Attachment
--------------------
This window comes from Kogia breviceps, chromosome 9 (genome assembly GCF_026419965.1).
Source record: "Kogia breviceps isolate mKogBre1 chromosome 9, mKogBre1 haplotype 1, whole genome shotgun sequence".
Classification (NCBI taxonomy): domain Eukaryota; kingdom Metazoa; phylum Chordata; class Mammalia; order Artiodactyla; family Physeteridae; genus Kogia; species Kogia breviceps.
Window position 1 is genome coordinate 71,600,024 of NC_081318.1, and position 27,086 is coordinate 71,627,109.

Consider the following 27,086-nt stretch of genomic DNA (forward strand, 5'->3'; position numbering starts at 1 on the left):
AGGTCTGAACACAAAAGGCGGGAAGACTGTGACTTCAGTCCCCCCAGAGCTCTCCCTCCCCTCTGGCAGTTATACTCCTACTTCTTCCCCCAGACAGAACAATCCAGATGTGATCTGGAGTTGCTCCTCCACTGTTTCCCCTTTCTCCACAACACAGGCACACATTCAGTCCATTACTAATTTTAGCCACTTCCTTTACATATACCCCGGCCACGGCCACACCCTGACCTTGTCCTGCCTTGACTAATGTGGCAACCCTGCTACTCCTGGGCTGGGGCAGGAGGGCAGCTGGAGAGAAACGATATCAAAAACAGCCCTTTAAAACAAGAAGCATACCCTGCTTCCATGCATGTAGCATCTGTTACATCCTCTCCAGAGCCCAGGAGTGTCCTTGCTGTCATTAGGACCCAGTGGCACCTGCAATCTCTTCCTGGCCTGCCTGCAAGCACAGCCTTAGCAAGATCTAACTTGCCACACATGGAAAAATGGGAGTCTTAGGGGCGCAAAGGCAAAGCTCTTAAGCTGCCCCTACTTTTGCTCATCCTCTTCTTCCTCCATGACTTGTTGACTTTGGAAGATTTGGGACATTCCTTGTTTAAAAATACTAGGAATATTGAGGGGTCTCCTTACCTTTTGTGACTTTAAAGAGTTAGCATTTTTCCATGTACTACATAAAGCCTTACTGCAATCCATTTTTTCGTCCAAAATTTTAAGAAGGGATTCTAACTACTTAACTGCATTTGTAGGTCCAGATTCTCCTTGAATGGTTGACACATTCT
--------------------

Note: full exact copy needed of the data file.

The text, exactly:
This window comes from Kogia breviceps, chromosome 9 (genome assembly GCF_026419965.1).
Source record: "Kogia breviceps isolate mKogBre1 chromosome 9, mKogBre1 haplotype 1, whole genome shotgun sequence".
Classification (NCBI taxonomy): domain Eukaryota; kingdom Metazoa; phylum Chordata; class Mammalia; order Artiodactyla; family Physeteridae; genus Kogia; species Kogia breviceps.
Window position 1 is genome coordinate 71,600,024 of NC_081318.1, and position 27,086 is coordinate 71,627,109.

Consider the following 27,086-nt stretch of genomic DNA (forward strand, 5'->3'; position numbering starts at 1 on the left):
AGGTCTGAACACAAAAGGCGGGAAGACTGTGACTTCAGTCCCCCCAGAGCTCTCCCTCCCCTCTGGCAGTTATACTCCTACTTCTTCCCCCAGACAGAACAATCCAGATGTGATCTGGAGTTGCTCCTCCACTGTTTCCCCTTTCTCCACAACACAGGCACACATTCAGTCCATTACTAATTTTAGCCACTTCCTTTACATATACCCCGGCCACGGCCACACCCTGACCTTGTCCTGCCTTGACTAATGTGGCAACCCTGCTACTCCTGGGCTGGGGCAGGAGGGCAGCTGGAGAGAAACGATATCAAAAACAGCCCTTTAAAACAAGAAGCATACCCTGCTTCCATGCATGTAGCATCTGTTACATCCTCTCCAGAGCCCAGGAGTGTCCTTGCTGTCATTAGGACCCAGTGGCACCTGCAATCTCTTCCTGGCCTGCCTGCAAGCACAGCCTTAGCAAGATCTAACTTGCCACACATGGAAAAATGGGAGTCTTAGGGGCGCAAAGGCAAAGCTCTTAAGCTGCCCCTACTTTTGCTCATCCTCTTCTTCCTCCATGACTTGTTGACTTTGGAAGATTTGGGACATTCCTTGTTTAAAAATACTAGGAATATTGAGGGGTCTCCTTACCTTTTGTGACTTTAAAGAGTTAGCATTTTTCCATGTACTACATAAAGCCTTACTGCAATCCATTTTTTCGTCCAAAATTTTAAGAAGGGATTCTAACTACTTAACTGCATTTGTAGGTCCAGATTCTCCTTGAATGGTTGACACATTCT